Cyberdefense is far from being a challenge just for the United States—there are many international aspects to this issue. In this column last month, I cited the important Foreign Affairs article “Defending a New Domain” by Deputy Secretary of Defense Bill Lynn, which addresses U.S. Defense Department cyberstrategy head on.
Alliance relationships depend on shared trust, especially in networked environments. Lynn’s article notes that, “Some of the United States’ computer defenses are already linked with those of U.S. allies, especially through existing signals intelligence partnerships, but greater levels of cooperation are needed to stay ahead of the cyberthreat. Stronger agreements to facilitate the sharing of information, technology and intelligence must be made with a greater number of allies.”
Members of a tactical operations center soon may be able to count on chatting as a reliable means of second-to-second communications with each other and those in other centers. As part of a Small Business Innovation Research project, the Space and Naval Warfare Center–Pacific is exploring readily available commercial solutions that would enable numerous centers’ members to keep up to date even after systems go down. If fielded, the system also would increase bandwidth usage efficiency and communications dependability.
Research into the capability is being conducted as part of the larger Joint Tactical Radio System (JTRS) program. The most recent development includes the move to the second phase of a contract with CoCo Communications Corporation, Seattle, and comprises continued research and new testing of a distributed chat capability.
Work on the Soldier Radio Waveform is focusing on increasing the number of nodes—currently up to 36 radios—that can stay connected in a chaotic environment. Recent testing indicates that it shows great promise for keeping warfighters at the platoon level connected to their squad leader with both data and voice even when communications among the entire squad are lost. The waveform searches for other available radios from the same squad, then hops back through the nodes to create a path for data and voice communications.
Be honest. When was the last time you thought about the frequency spectrum? For most of you, the answer is probably, “not lately.” We take spectrum for granted. As with water and air, we figure there always will be spectrum when we need it. Just as we have found in recent years that there isn’t always enough clean water and air, we are starting to realize there may not be enough spectrum to meet all requirements.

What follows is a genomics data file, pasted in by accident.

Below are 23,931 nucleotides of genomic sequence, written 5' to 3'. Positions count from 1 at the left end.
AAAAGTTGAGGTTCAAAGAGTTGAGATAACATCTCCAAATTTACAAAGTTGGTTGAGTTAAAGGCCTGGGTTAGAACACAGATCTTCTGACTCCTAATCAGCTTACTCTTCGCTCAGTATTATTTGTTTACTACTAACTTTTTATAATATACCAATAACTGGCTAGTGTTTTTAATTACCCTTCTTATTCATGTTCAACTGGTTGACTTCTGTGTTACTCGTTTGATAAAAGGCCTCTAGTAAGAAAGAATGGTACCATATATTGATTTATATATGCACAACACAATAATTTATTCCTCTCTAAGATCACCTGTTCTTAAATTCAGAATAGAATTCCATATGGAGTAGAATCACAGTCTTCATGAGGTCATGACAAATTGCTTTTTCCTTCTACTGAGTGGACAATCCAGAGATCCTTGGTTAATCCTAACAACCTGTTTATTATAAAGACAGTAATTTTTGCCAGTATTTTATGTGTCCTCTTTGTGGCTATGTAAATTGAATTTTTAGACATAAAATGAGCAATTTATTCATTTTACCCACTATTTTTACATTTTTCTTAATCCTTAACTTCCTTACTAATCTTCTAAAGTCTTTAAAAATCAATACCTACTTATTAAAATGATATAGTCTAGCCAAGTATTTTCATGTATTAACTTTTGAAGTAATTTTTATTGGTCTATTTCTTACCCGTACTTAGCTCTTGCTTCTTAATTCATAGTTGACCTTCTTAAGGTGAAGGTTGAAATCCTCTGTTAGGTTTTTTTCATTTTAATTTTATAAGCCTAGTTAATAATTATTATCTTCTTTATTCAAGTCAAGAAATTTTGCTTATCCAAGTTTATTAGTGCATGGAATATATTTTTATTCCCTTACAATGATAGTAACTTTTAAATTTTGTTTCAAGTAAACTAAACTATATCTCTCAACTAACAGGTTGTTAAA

The Bulgarian government and the industry members who support it are battling to move the country’s federal technology forward as the worldwide economic downturn continues. Though times are difficult, public- and private-sector personnel are forming partnerships to advance programs crucial to military and other operations. Entities within the country as well as outside of it, including NATO, are coming together as part of these efforts. By keeping an eye on better times ahead, people in the nation’s information technology field hope to weather the storm and come out stronger on the other side.
The great green Hulk of comic-book lore becomes superstrong when angered. Now, the U.S. Army is investigating a tool with a similar name that will allow warfighters to extend their strength, enabling them to carry heavy weights without straining their bodies—and without the need to take on a broccoli-like hue. By equipping troops with an exoskeleton, developers believe they can help reduce military members’ burdens and assist them in better conducting their missions.
Bulgaria’s technology sector enjoyed healthy growth rates in the late 1990s and the early part of this century, but that growth has largely flatlined due to the worldwide banking crisis and resulting recession. With the downturn in the economy, the government has scaled back spending in some high-profile military and advanced technology efforts. In the summer of 2009, for example, the government killed a planned nanotechnology center in an effort to save 50 million Bulgarian lev, which equals roughly $33 million. The cancellation occurred just months after the government announced an agreement with IBM to build the center.